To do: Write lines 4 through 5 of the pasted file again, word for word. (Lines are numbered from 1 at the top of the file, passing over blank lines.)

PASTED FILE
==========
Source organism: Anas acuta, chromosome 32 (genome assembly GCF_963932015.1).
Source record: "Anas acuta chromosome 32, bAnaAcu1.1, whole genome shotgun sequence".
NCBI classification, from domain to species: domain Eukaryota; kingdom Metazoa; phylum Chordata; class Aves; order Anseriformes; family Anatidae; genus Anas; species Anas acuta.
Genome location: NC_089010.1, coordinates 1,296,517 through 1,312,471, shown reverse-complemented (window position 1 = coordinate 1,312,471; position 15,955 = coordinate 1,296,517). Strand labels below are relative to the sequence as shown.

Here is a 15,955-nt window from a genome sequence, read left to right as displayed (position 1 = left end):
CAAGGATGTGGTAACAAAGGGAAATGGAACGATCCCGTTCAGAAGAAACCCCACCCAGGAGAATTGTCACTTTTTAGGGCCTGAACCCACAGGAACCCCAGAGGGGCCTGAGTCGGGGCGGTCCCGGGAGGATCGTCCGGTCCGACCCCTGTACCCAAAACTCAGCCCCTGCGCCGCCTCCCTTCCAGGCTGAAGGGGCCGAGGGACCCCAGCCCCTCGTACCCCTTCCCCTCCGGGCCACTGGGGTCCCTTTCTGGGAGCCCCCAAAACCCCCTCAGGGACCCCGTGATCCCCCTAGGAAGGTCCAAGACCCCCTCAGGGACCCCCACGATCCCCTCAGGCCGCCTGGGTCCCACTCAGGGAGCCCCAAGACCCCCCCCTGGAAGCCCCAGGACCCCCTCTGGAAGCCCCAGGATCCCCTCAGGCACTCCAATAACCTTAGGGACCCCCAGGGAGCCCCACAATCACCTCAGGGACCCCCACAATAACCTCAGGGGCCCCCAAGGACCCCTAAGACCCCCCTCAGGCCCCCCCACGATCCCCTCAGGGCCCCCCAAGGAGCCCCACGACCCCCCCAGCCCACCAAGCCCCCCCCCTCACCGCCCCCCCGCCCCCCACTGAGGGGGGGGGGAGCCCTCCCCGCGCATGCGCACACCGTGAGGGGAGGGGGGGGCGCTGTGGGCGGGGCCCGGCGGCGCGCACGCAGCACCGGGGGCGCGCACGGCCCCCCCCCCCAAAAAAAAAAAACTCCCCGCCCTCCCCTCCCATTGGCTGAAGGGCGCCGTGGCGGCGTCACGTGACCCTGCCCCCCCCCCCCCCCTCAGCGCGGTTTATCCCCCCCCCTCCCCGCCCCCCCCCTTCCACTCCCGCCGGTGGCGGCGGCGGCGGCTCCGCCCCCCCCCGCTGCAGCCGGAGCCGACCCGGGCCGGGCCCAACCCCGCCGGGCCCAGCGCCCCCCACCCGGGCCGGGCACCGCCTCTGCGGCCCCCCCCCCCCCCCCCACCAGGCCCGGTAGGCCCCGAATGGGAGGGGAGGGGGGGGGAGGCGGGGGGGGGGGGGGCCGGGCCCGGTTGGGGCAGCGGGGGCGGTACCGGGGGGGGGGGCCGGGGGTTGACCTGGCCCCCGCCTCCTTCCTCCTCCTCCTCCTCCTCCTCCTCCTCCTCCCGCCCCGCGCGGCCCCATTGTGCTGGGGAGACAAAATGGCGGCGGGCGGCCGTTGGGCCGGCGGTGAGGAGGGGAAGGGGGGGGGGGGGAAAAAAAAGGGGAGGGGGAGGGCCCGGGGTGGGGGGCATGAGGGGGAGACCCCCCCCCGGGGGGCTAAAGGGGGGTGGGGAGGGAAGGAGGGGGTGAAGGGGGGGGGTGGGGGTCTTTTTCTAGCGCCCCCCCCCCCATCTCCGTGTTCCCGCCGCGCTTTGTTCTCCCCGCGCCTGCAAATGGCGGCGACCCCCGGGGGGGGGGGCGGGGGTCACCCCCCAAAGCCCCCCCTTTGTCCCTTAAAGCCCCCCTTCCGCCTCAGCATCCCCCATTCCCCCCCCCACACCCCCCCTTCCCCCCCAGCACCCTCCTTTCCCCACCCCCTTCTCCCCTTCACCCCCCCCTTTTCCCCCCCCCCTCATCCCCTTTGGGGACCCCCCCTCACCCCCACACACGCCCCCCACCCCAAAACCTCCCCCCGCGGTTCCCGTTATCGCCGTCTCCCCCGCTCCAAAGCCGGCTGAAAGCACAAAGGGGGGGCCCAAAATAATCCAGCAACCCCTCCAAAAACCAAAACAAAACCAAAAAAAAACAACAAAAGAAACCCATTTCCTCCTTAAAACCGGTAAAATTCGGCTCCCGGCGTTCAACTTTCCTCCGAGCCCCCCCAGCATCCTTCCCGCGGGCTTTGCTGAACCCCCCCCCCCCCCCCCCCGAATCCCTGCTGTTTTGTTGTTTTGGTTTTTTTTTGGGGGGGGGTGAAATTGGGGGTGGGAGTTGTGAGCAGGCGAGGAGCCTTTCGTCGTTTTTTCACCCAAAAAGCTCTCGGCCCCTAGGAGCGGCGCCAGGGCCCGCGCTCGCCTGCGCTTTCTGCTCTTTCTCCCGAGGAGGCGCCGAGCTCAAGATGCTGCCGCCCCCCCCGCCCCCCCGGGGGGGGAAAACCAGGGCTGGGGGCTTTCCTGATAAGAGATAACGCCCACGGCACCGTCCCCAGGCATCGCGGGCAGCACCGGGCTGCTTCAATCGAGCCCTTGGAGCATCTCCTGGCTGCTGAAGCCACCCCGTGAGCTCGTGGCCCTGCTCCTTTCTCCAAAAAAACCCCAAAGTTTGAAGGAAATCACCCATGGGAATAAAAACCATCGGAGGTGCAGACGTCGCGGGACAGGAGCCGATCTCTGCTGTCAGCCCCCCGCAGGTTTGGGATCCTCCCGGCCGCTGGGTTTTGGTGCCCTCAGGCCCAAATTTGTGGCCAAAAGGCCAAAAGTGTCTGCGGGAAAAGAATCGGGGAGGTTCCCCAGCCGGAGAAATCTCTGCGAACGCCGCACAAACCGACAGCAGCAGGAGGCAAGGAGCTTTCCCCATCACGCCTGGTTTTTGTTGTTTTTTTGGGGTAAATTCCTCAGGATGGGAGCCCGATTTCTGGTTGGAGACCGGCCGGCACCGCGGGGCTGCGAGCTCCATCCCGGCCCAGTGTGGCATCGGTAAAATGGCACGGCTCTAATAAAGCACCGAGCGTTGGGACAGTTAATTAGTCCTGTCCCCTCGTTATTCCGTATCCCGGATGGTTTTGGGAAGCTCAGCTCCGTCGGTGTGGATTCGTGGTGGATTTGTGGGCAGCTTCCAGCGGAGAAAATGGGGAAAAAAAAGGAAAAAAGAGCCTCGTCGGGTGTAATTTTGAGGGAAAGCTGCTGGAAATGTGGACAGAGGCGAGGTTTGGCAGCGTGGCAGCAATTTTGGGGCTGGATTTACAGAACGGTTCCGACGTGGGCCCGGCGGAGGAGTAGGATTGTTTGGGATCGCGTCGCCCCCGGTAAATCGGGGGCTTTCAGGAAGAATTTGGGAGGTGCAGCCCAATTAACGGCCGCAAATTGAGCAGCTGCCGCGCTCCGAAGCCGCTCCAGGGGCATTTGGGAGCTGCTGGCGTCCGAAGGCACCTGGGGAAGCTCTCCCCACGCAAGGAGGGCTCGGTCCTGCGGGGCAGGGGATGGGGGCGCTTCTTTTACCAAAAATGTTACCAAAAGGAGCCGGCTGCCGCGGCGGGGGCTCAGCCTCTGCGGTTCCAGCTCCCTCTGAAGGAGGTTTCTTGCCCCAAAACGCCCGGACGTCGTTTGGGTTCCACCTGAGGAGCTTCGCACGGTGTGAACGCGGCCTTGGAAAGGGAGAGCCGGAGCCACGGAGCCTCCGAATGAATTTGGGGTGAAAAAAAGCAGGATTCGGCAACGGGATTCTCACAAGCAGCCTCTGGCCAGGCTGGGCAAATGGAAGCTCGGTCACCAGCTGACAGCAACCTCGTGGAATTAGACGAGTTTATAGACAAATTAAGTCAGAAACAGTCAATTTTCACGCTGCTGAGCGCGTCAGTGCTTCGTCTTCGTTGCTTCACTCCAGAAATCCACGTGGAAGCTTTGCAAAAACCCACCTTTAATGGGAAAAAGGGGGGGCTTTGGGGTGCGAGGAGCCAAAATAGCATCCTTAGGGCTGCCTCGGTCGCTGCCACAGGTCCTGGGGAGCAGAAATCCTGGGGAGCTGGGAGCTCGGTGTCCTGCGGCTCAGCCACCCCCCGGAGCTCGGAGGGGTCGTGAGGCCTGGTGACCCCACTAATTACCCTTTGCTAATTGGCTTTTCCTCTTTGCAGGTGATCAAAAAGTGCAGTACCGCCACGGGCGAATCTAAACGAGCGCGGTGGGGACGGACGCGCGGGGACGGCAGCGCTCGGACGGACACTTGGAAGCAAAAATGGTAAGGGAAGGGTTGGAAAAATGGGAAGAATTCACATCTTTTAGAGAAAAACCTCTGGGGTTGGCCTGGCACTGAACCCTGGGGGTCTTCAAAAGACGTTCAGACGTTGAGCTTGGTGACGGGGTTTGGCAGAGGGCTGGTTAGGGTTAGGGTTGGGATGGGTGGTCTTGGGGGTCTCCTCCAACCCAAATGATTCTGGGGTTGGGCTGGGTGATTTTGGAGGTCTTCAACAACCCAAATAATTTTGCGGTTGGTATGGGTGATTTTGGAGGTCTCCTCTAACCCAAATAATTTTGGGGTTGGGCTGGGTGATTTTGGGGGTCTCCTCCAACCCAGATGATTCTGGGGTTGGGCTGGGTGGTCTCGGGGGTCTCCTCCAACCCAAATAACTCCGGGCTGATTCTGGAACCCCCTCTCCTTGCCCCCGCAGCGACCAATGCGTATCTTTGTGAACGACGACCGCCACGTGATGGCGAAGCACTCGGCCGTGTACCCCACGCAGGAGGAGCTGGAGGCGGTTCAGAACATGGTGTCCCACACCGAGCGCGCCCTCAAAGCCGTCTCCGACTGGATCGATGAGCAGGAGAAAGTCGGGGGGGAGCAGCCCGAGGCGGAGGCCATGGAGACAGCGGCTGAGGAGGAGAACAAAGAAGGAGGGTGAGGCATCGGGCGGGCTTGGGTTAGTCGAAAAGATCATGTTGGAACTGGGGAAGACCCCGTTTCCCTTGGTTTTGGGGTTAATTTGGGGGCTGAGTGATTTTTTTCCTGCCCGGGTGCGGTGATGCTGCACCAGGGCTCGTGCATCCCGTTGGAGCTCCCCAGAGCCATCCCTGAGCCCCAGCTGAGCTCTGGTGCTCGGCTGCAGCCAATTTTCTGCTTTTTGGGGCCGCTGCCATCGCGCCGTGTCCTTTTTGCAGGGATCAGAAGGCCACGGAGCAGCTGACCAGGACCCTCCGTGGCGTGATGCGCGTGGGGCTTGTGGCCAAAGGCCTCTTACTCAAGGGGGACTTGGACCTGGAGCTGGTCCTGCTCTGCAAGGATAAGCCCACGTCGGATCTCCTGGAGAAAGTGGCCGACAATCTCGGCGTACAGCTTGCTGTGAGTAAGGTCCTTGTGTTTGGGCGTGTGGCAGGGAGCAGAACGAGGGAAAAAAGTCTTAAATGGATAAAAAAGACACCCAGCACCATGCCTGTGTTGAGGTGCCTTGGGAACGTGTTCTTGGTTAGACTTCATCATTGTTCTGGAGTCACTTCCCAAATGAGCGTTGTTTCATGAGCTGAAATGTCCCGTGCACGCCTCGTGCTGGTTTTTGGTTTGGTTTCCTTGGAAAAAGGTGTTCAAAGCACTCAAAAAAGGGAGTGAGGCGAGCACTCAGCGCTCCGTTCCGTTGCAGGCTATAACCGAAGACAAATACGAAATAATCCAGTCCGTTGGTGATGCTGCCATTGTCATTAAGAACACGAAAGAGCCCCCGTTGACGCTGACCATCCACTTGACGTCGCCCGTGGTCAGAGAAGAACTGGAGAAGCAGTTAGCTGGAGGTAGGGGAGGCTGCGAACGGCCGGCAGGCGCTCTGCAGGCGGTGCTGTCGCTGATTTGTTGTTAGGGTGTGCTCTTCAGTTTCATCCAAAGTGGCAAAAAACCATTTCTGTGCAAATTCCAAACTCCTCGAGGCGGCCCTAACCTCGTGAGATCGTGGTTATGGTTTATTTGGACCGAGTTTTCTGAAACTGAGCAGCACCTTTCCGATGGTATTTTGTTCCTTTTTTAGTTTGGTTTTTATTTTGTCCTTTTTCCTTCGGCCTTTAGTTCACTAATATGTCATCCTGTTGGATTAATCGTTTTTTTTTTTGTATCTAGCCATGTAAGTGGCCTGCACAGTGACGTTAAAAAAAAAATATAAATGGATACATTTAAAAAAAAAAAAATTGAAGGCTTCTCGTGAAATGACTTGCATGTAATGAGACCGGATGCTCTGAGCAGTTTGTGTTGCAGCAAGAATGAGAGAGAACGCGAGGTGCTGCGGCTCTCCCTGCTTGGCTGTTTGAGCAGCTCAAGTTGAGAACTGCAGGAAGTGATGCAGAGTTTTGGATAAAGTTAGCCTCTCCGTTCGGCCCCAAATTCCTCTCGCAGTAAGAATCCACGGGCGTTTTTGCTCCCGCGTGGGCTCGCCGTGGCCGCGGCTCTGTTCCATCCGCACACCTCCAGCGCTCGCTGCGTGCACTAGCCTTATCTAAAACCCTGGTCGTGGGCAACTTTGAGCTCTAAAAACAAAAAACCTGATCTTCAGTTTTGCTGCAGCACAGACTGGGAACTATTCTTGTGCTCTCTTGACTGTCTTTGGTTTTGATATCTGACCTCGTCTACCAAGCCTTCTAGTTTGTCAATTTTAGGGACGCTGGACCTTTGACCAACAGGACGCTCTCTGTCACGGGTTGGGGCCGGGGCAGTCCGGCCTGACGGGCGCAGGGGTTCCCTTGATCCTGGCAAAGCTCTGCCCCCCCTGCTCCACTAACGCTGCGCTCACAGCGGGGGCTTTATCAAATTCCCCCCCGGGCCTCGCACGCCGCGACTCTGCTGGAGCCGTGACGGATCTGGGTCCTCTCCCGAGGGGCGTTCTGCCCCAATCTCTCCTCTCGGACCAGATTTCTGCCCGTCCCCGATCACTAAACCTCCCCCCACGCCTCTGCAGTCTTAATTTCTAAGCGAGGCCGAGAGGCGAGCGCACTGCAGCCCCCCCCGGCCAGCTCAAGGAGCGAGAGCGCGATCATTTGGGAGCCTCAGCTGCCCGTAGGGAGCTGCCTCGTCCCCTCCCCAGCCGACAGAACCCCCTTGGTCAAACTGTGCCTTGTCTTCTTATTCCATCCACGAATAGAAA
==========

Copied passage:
Genome location: NC_089010.1, coordinates 1,296,517 through 1,312,471, shown reverse-complemented (window position 1 = coordinate 1,312,471; position 15,955 = coordinate 1,296,517). Strand labels below are relative to the sequence as shown.

Here is a 15,955-nt window from a genome sequence, read left to right as displayed (position 1 = left end):